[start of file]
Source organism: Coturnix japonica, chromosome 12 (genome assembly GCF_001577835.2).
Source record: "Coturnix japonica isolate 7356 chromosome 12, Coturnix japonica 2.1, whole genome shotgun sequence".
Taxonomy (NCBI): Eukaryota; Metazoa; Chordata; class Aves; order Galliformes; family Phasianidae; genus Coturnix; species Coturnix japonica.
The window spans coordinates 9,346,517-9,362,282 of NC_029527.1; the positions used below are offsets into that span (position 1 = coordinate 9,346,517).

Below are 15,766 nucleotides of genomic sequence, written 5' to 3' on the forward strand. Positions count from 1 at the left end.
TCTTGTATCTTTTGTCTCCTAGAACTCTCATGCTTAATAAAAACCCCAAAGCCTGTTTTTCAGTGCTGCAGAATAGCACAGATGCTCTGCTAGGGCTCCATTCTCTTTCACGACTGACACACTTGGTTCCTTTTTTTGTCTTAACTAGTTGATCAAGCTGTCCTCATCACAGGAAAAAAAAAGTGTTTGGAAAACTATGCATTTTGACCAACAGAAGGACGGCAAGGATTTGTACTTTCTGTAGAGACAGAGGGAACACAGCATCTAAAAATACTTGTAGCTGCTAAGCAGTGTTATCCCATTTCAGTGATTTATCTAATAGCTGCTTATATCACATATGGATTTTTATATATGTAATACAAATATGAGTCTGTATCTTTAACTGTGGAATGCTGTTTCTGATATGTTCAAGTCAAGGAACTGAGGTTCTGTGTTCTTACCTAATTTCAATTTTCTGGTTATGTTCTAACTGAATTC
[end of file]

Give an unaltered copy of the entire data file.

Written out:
Source organism: Coturnix japonica, chromosome 12 (genome assembly GCF_001577835.2).
Source record: "Coturnix japonica isolate 7356 chromosome 12, Coturnix japonica 2.1, whole genome shotgun sequence".
Taxonomy (NCBI): Eukaryota; Metazoa; Chordata; class Aves; order Galliformes; family Phasianidae; genus Coturnix; species Coturnix japonica.
The window spans coordinates 9,346,517-9,362,282 of NC_029527.1; the positions used below are offsets into that span (position 1 = coordinate 9,346,517).

Below are 15,766 nucleotides of genomic sequence, written 5' to 3' on the forward strand. Positions count from 1 at the left end.
TCTTGTATCTTTTGTCTCCTAGAACTCTCATGCTTAATAAAAACCCCAAAGCCTGTTTTTCAGTGCTGCAGAATAGCACAGATGCTCTGCTAGGGCTCCATTCTCTTTCACGACTGACACACTTGGTTCCTTTTTTTGTCTTAACTAGTTGATCAAGCTGTCCTCATCACAGGAAAAAAAAAGTGTTTGGAAAACTATGCATTTTGACCAACAGAAGGACGGCAAGGATTTGTACTTTCTGTAGAGACAGAGGGAACACAGCATCTAAAAATACTTGTAGCTGCTAAGCAGTGTTATCCCATTTCAGTGATTTATCTAATAGCTGCTTATATCACATATGGATTTTTATATATGTAATACAAATATGAGTCTGTATCTTTAACTGTGGAATGCTGTTTCTGATATGTTCAAGTCAAGGAACTGAGGTTCTGTGTTCTTACCTAATTTCAATTTTCTGGTTATGTTCTAACTGAATTC